Rauwerda: I didn’t start editing until after I created the account and now I’m a huge advocate. It’s a super rewarding and powerful hobby, and you can find a great editing community online (mostly Discord) and in person (there are groups in NYC and DC). I partnered with Wikimedia NYC to do an edit-a-thon aimed at beginners in January. The changes made have been viewed almost 3 million times!
Weimer: What are some of the coolest things you’ve learned since creating your account? Have you discovered new interests or hobbies? Any notable celebrity interactions in your comments?
Rauwerda: The account gave me an excuse to surf the flood of information, and along the way, I picked up a bazillion funny facts. I also made it to College Jeopardy Live audition this year, and I don’t think I would have made it through the first few rounds of auditions if it hadn’t been for this Wikipedia habit. The celebrity interactions are one of the most exciting parts of the account. John Mayer is a “huge fan” and author Neil Gaiman once called the account “genius”. My ego rode on it for weeks!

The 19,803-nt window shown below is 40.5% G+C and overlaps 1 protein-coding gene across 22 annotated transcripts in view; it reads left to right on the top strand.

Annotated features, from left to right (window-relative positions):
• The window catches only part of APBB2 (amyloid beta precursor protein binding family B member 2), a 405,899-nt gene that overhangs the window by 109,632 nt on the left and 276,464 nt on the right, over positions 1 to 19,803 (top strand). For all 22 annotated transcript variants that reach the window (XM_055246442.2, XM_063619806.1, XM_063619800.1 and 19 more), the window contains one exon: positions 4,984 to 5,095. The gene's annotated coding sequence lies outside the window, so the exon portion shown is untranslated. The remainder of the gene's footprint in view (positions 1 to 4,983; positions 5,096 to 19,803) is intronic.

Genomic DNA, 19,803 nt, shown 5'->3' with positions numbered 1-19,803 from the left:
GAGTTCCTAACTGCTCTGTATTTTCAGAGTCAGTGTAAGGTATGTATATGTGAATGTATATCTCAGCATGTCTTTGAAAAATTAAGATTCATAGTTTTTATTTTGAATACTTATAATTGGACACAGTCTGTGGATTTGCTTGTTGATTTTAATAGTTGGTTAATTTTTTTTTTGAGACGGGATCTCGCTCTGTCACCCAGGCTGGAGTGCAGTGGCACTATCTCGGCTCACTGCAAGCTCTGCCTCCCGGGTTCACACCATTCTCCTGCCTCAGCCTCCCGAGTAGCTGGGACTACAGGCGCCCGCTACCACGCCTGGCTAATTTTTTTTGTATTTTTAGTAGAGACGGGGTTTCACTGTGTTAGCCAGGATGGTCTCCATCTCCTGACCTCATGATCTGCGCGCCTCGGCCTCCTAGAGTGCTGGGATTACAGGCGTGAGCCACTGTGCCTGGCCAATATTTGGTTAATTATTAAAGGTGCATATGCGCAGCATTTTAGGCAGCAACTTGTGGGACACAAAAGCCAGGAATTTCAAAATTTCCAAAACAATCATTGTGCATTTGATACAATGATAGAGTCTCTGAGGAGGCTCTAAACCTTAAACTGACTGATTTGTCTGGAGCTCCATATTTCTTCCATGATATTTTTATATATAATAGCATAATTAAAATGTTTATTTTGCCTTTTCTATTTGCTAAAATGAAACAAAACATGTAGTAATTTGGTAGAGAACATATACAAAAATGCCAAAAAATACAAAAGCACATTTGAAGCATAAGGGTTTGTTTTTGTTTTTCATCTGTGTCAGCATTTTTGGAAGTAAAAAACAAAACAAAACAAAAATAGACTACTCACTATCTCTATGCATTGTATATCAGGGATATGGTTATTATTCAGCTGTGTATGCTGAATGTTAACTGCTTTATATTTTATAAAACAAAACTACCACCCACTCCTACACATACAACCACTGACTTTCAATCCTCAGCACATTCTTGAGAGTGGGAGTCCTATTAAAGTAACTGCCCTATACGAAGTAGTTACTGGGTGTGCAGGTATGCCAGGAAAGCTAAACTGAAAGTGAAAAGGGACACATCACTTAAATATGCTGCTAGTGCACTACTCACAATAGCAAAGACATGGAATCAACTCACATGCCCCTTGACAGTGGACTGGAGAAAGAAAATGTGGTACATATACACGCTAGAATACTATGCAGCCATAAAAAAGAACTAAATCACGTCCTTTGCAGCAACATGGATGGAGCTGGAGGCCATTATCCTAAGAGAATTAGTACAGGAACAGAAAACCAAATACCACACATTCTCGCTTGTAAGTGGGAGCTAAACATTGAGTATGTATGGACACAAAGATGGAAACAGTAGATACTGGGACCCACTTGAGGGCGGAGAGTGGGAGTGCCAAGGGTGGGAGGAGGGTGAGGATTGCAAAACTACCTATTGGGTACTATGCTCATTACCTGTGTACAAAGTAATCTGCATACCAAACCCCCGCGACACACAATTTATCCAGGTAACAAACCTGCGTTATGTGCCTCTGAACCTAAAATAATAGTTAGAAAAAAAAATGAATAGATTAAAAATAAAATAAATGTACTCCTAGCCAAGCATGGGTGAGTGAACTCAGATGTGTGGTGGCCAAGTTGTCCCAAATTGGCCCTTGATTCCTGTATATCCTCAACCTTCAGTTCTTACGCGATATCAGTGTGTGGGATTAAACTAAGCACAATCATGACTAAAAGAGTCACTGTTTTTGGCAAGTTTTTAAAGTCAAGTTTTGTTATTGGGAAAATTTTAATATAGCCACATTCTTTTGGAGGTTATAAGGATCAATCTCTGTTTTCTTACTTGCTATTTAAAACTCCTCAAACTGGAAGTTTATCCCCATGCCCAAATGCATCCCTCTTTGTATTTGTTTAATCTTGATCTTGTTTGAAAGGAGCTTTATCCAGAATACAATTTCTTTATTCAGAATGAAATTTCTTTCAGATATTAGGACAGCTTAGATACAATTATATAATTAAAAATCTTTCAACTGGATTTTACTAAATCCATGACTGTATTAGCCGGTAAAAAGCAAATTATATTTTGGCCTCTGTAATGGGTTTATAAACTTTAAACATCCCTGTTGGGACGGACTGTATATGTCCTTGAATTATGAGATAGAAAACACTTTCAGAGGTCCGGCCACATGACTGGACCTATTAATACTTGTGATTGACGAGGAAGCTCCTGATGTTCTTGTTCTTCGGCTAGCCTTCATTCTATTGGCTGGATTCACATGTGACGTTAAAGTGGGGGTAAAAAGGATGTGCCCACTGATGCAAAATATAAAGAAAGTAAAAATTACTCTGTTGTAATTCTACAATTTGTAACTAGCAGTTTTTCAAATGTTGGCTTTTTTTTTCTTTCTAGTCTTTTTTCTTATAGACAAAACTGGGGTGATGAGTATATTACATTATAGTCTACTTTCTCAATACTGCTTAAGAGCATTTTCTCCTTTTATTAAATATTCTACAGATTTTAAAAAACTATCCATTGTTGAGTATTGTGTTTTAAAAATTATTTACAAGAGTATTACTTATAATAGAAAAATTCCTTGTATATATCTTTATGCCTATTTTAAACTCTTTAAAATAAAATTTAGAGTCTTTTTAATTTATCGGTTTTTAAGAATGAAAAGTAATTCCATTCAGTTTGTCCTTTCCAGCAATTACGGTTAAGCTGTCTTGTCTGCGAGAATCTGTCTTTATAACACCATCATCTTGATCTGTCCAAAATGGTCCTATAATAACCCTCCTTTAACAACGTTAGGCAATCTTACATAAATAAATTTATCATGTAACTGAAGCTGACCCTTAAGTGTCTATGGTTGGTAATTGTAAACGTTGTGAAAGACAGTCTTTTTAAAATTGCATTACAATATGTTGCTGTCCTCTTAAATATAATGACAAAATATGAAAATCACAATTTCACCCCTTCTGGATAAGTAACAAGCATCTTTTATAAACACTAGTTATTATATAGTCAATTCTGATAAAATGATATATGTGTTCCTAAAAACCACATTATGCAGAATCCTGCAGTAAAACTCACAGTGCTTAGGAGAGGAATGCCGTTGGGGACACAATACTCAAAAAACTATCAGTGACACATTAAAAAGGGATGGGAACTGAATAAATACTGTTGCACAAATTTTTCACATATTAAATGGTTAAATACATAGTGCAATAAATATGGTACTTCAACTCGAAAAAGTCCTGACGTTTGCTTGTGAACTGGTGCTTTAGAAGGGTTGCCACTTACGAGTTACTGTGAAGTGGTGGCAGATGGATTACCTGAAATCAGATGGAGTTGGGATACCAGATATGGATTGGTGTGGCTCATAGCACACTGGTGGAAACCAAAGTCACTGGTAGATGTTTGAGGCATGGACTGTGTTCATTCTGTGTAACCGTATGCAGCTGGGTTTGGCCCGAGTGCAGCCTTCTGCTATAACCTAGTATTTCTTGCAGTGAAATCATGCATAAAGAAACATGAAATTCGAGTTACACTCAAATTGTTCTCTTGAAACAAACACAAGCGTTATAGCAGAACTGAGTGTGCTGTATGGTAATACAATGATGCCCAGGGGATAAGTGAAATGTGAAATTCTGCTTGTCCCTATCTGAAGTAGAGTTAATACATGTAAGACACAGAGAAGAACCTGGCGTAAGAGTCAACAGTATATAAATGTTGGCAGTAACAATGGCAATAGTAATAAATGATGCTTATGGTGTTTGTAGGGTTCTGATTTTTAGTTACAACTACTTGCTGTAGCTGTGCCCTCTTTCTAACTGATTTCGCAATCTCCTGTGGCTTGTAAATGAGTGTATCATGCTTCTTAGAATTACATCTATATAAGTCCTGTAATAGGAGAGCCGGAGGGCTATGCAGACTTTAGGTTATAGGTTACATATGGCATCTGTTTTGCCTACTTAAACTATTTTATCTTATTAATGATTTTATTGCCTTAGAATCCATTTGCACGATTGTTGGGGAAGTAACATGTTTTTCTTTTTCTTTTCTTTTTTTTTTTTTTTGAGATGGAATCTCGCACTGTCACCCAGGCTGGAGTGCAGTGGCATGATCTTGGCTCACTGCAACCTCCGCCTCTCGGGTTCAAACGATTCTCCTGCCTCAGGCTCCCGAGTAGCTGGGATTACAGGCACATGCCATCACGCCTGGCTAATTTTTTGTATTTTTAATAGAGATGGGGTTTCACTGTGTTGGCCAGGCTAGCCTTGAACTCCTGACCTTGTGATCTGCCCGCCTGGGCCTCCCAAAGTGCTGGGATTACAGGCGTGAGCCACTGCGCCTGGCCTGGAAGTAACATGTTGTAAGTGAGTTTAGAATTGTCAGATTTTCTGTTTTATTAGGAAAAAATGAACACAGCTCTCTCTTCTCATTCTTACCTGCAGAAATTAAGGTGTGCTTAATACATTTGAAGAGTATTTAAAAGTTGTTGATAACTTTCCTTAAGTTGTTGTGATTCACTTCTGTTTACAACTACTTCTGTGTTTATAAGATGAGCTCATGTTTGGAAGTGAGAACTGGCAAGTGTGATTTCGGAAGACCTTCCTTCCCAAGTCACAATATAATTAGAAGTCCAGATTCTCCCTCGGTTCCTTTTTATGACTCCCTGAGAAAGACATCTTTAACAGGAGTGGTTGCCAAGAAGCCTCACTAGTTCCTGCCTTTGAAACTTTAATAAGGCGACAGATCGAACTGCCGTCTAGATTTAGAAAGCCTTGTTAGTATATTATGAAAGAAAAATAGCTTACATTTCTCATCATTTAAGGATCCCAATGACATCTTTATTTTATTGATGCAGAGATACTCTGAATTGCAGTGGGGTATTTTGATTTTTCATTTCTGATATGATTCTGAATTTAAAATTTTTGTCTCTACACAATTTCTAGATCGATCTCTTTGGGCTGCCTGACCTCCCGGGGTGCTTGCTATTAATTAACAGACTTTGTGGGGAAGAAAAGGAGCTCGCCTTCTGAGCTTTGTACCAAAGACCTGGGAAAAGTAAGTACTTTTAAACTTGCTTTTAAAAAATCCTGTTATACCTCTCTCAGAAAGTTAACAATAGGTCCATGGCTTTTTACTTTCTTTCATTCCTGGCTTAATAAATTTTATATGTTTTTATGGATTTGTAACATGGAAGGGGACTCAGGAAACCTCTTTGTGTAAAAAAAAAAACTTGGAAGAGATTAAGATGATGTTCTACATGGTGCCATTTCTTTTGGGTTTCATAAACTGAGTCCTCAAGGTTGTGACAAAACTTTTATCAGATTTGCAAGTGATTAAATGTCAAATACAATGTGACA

@DepthsofWikipedia on IG
@DepthsofWikipedia on IG
Weimer: Did a particular entry surprise you how well it went?
Rauwerda: I used to have a poor understanding of the content that goes down well on Instagram. The trick I know now is to make posts that are short enough to be shared, yet long enough to be memorable. And people love high-impact, emotional posts with animals – like the Alex (parrot) article.
The Wikipedia entry by Alex (parrot).
Weimer: What post brought you to the first thousand followers on your account?